Showy Auricula section primulas are evergreen perennials with leathery, often farinose foliage and simple umbels of salver-shaped flowers coming in all shapes and sizes. With thanks to Lesley Roberts of Pop's Plants
A most unusual selection with ruffled greenish-purple blooms, Auricula ‘Sword’ is a Green Edge Double Auricula, bred by grower Derek Salt in 1990. It's not to everybody's taste, but it will certainly raise eyebrows with its curious blooms. It is probably best grown under cover.
With its unusual rust-orange flowers, Double Auricula ‘Cinnamon’ was bred by grower Keith Leeming in 1989. The flowers of this selection are said to sometimes vary in colour and degree of doubling. It is an easy selection that may be tried planted outside in a well-drained position, or grown in pots if preferred.
Primula 'Blush Baby'
A charming Stripe this Show Auricula has red and grey flowers. Named ‘Blush Baby’, it is another fine selection bred by Derek Parsons in 1999. It is said to be a relatively easy plant to grow and care for, and quick growing as with others of its kind, needing cover to flower at its best.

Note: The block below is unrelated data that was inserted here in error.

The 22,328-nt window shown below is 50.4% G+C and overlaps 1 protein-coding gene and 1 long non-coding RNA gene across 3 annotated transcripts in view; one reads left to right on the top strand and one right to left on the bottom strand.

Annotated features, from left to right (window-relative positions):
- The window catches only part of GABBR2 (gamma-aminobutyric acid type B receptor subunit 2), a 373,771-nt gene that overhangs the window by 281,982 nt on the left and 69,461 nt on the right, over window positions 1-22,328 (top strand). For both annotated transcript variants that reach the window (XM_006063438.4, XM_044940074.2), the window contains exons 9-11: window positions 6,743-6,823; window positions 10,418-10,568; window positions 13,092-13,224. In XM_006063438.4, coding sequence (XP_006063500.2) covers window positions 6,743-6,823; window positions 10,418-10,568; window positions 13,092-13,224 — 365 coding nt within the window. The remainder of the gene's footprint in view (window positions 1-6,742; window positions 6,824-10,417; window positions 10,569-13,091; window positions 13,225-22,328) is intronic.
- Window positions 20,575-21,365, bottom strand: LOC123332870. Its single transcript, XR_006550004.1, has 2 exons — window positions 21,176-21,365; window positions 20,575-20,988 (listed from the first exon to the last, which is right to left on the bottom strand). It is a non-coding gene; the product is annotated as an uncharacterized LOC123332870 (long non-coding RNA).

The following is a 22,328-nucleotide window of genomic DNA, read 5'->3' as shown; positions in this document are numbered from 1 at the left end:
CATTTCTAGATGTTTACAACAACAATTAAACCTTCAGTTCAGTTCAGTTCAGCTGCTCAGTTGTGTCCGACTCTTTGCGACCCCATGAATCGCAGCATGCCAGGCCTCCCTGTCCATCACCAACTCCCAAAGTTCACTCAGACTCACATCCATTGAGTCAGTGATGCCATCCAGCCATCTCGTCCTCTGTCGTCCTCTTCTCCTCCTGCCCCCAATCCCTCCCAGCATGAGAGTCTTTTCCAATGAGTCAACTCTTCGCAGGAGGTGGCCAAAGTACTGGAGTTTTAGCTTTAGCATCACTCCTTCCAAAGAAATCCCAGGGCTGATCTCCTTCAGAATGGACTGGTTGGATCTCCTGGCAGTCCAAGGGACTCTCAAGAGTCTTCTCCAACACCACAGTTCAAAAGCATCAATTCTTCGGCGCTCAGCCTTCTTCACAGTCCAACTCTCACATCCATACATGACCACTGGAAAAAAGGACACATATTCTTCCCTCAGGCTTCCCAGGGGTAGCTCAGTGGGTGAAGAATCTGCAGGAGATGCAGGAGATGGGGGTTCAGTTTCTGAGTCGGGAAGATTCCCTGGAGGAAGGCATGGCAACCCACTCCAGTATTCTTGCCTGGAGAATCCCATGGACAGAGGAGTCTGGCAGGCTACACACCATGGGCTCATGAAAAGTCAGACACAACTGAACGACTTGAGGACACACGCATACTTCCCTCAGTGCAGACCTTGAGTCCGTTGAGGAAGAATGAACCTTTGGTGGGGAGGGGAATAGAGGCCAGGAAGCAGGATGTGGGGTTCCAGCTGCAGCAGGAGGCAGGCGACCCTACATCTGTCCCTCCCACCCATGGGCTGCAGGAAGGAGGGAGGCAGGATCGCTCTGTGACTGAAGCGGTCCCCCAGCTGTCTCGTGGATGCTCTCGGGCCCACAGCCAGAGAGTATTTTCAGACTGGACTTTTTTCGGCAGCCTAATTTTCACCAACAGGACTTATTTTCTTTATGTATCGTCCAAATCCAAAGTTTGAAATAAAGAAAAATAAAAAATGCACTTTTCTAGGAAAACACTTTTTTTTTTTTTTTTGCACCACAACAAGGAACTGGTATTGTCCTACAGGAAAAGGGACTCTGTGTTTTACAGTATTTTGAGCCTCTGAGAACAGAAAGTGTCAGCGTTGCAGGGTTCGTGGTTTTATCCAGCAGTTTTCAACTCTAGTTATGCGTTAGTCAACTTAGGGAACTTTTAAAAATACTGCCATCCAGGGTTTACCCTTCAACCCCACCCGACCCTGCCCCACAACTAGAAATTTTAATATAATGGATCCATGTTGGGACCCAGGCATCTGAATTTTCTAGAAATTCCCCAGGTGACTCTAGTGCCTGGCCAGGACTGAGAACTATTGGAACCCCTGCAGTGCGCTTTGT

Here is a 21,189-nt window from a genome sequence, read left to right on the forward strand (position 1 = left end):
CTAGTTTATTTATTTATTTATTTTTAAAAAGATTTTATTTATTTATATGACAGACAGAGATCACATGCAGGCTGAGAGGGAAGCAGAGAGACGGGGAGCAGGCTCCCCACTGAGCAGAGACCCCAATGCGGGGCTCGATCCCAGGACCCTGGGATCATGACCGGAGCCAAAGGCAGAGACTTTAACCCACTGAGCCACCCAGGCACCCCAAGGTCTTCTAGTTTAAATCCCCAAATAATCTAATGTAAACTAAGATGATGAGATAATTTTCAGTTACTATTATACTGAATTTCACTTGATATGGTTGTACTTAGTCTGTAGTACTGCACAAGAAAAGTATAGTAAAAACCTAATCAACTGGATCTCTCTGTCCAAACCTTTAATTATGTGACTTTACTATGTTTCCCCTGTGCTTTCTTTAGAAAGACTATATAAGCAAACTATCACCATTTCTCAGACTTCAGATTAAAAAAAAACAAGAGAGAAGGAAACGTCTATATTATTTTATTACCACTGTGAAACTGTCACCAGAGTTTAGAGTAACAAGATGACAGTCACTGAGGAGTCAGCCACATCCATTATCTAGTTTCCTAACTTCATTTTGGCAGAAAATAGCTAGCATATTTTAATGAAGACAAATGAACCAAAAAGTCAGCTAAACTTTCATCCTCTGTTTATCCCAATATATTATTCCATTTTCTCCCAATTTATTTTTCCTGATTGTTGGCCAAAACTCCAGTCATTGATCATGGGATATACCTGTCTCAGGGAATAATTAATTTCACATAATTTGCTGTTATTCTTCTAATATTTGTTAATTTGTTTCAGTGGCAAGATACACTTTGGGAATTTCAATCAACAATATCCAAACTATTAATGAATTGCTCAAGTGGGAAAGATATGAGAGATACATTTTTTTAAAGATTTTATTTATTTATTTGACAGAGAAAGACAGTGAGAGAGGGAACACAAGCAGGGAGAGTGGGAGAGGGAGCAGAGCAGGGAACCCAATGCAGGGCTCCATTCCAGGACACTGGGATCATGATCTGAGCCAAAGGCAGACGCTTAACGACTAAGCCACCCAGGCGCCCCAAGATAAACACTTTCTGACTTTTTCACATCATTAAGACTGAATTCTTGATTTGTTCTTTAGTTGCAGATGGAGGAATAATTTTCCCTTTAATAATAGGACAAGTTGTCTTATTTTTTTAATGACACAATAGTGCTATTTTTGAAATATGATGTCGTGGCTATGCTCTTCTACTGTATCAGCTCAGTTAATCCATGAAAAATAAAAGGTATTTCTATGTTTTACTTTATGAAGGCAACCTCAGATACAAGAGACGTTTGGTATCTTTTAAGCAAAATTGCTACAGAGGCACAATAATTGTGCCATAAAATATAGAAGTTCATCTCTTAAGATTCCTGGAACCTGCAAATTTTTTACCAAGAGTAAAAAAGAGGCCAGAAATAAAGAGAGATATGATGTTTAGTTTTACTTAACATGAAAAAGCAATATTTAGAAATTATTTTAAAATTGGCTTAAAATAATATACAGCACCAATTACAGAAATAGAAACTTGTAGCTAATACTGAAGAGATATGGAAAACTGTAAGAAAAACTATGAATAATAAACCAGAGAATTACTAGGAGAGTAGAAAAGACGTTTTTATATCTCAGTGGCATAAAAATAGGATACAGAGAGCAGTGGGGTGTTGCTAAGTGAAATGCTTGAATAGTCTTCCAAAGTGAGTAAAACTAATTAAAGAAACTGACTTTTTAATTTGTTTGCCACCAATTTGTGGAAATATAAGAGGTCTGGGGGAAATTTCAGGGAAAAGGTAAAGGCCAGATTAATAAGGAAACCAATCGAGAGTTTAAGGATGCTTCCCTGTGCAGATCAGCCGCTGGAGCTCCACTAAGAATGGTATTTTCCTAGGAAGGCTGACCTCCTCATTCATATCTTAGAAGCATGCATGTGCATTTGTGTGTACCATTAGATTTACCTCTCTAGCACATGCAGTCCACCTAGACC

Primula 'Henry's Bane'
With its dramatic flowers Show Auricula ‘Henry’s Bane’ is a ‘Stripe’, bred by Derek Parsons. Although they are usually kept under cover while flowering, Stripes are perhaps the easiest of the Show Auriculas to grow as many are vigorous and prolific.
Primula 'Sharon Louise'
Another Show Auricula, beautiful ‘Sharon Louise’ is a ‘Self’, bred by grower Ken Bowser in 1991. It is said to be a particularly fine, late flowering selection that can be slow to bulk up. Selfs have a white paste centre to their flowers, and plain body (petal) colour.
With its delectable blooms, ‘Prosperine’ is appealing indeed. This beautiful selection is a Show Auricula, a ‘Green Edge’, first shown in 2001 and bred by grower Ken Whorton. ‘Edges’ have flowers where a mutation has replaced the outermost petal tissue with leaf tissue to create a curious effect.
Primula 'Dilly Dilly'
The striking flowers of ‘Dilly Dilly’ look almost as if painted by hand. This selection is an Alpine Auricula, bred by grower Keith Leeming in 1993. Alpine Auriculas are quite easy to grow, as they have no farina (white dusting) on their foliage, which would otherwise be spoiled by rain.
Appealing ‘Piglet’ with its frilly pink blooms is a Double Auricula, bred by grower Derek Salt around 2001. Try growing this selection in pots, kept under cold glass in winter, or even planted outside in a well drained, sheltered spot that does not get too hot or dry.
Primula 'Forest Sunlight'
With greenish-yellow blooms, ‘Forest Sunlight’ is a Double Auricula, and one of a series in a wide range of colours, developed by grower Richard Austin. Double auriculas were popular in the 1600s but fell from fashion, to be revived in the last 50 or so years.